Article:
16 September 2015

Today's Catechesis

On Augsburg Confession, Article XXIII:


In the name of the Father and of the + Son and of the Holy Spirit. Amen.

An old joke. Two young catholic lads see a Lutheran pastor walking down the street in his clerical collar and one cheerfully calls out: “Good morning, Father!” But his friend whispers in his ear as they pass him: “That man’s no Father; he has three kids!”

Is that okay or not? Pastors being married and having families, I mean. Obviously it was in the New Testament. We heard it today from St. Paul. “Husband of one wife” (which also implies that he’s a man, not a woman; at least it would have implied that when it was written!). “managing his household well. With all dignity keeping his children submissive.” But at the time of the Reformation this was one hot issue. 

Rome had long enforced the discipline of their clergy not being married.  By the time of the Reformation that discipline had calcified through long custom to be regarded as sacrosanct, so that a pastor marrying and having sexual relations with his wife was regarded as a sin and scandal. 

And what did the Church get for setting aside the Word of God on this and trying to come up with a better way? What the Church always gets when it presumes to know better than the divine Word. Disaster and scandal. Our confessions allude to the scandals and make it clear that the recent child abuse and such have long, sad histories. In His Word, God reveals that He made us sexual beings. He made us to be drawn to the opposite sex and to long for the gift of children. Marriage, contrary to what people think today, is not a human construct, something we dreamed up. It’s a divine gift. And to squelch the gift as though we could do it better another way always invites all kinds of heart-ache and trouble. You know the truth of that. You know that every time you’ve tossed a clear word from God and turned to your own way, it only brought sorrow. The Reformers ditched this hurtful tradition.  They restored the ancient practice of allowing any who did not have the gift of celibacy to embrace the gift of marriage.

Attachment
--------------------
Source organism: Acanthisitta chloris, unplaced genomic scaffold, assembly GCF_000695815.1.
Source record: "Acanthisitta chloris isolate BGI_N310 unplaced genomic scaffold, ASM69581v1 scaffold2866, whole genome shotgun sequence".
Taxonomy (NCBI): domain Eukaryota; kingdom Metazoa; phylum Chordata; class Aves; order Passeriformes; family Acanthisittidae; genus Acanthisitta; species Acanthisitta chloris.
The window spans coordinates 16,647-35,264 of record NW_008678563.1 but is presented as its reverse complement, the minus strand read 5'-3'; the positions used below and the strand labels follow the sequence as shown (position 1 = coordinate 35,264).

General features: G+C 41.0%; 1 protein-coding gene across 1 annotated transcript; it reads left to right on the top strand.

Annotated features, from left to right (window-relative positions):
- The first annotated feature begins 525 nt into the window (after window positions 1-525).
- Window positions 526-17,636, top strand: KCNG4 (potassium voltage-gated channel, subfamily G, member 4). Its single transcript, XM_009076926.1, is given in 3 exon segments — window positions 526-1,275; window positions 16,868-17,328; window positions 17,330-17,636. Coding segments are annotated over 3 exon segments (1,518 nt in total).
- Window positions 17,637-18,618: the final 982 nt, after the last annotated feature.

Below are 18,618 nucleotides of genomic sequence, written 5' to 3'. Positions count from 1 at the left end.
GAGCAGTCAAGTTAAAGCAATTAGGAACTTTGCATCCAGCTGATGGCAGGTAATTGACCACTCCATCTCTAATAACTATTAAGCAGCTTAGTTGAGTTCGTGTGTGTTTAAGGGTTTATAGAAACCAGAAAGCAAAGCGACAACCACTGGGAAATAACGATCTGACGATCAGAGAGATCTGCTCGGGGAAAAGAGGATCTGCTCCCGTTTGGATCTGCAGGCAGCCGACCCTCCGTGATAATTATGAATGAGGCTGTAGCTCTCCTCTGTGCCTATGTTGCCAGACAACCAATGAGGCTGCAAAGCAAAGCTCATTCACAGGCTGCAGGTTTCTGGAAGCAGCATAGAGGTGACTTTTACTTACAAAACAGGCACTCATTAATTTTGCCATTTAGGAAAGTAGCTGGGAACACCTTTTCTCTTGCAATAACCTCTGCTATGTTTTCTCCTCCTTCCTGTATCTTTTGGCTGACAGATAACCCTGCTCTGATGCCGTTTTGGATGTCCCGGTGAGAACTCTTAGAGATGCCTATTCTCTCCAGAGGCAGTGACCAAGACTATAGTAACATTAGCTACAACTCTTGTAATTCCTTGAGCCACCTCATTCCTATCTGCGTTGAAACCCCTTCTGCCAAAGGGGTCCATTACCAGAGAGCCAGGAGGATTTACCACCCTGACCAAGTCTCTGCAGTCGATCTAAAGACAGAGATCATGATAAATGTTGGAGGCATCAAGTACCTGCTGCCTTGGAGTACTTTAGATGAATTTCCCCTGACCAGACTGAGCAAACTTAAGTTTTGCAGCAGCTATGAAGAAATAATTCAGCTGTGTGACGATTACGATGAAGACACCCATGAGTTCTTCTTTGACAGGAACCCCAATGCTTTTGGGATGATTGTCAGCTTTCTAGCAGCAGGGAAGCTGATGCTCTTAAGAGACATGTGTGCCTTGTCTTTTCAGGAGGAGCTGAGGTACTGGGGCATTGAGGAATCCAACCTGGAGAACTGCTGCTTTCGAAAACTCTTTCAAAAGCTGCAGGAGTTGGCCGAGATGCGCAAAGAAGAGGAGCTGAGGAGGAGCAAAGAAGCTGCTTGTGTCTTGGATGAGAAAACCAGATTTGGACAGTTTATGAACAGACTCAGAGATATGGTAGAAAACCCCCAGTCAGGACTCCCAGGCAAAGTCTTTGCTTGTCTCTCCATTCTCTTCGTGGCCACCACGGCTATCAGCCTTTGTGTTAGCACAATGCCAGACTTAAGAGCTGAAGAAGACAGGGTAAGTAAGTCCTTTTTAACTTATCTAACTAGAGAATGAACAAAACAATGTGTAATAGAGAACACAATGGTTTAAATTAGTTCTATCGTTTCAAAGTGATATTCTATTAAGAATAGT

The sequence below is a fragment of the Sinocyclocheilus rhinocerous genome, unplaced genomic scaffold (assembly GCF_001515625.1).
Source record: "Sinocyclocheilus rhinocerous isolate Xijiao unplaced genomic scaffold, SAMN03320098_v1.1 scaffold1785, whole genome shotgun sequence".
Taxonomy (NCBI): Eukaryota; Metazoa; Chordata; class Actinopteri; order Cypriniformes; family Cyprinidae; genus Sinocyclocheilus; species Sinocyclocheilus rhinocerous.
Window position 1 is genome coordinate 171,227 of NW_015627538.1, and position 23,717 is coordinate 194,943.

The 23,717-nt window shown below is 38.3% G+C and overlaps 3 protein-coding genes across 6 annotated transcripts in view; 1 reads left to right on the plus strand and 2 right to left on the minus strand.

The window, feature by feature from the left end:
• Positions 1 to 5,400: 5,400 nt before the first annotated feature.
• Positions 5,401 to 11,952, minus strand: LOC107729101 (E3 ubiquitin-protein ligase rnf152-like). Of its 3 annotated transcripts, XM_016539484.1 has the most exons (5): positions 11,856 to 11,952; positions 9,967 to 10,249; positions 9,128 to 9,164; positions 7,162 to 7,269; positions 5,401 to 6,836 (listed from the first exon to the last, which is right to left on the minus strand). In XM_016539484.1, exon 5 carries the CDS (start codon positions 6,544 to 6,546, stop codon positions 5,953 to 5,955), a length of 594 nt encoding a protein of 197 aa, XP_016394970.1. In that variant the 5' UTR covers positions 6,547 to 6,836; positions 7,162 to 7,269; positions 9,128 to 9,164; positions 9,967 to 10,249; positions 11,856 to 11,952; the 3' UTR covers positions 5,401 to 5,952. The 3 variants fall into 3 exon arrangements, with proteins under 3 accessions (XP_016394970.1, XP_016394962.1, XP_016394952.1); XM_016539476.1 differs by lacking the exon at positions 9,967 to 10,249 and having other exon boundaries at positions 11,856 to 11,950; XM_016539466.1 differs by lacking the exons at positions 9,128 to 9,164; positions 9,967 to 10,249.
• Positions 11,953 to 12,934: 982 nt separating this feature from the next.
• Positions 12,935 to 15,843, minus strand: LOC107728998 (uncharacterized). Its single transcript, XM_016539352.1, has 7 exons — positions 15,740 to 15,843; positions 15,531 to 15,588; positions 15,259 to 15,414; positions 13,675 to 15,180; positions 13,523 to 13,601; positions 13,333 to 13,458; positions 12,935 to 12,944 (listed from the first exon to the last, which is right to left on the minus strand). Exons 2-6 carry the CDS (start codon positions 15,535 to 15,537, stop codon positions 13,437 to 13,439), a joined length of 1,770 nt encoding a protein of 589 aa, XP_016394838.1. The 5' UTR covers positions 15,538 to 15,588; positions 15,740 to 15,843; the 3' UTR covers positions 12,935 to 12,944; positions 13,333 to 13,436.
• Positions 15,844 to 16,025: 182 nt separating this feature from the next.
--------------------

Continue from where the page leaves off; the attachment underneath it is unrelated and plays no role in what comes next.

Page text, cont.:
The Reformers could do this with a clear conscience because they were blessed to have some very clear words of God to guide them on this matter. The big cheeses in the church, the Church hierarchy, could holler and scream and stomp their feet all they wanted, insisting that married priests weren’t allowed. The Sacred Scriptures trump any tradition of the Church every single time. And the Scriptures are clear that pastors may be married, that denying marriage is actually a doctrine of demons. 

And think of this: since the Pastor in his office represents not his own person but the Person of Christ, who is the Bridegroom of His Church, the married Pastor serves as an icon in his relationship to his wife, of what Christ is to His bride, the Church. You know how Paul unpacks the Gospel itself from the relationship of husband to wife in Ephesians 5. He loves her, He gives Himself up for her, He sanctifies her by cleansing her with the washing of water through the Word so that He can present the Church to Himself as His bride, flawless, no spot, no wrinkle, no blemish. Gloriously perfect in His eyes. And that’s how husbands are to love their wives. Even and especially husbands who are called as pastors. So a man leaves his Father (think incarnation) and His mother (think at the cross) and is joined to His wife. Think new Adam where His side is pierced and out flow the blood and the water, the Eucharist and Baptism, whereby the Lord’s bride is formed. A profound mystery, says St. Paul, and it refers to Christ and the Church.

So, people loved by God, no, marriage is not something sordid and sexual relations between husband and wife is not something dirty and defiling that we need to keep the clergy away from. No. Let them lead the way in showing that marriage is holy and splendid and a gift of God. Let them serve in their love of their wives as a mirror of the love of Christ for His Church. 

"That man isn’t a father. He has three kids." Maybe he’s no Roman Catholic priest, but he’s a man under obedience to the Word of God and freed by it to receive and rejoice in all the gifts that God has for His people, including the gift of marriage. 

In the name of the Father and of the + Son and of the Holy Spirit. Amen.

2 comments:

Unknown said...

So good to have you back, and with such a great posting.
Peace and Joy!
George A. Marquart

William Weedon said...

Thanks, my friend, for the kind words.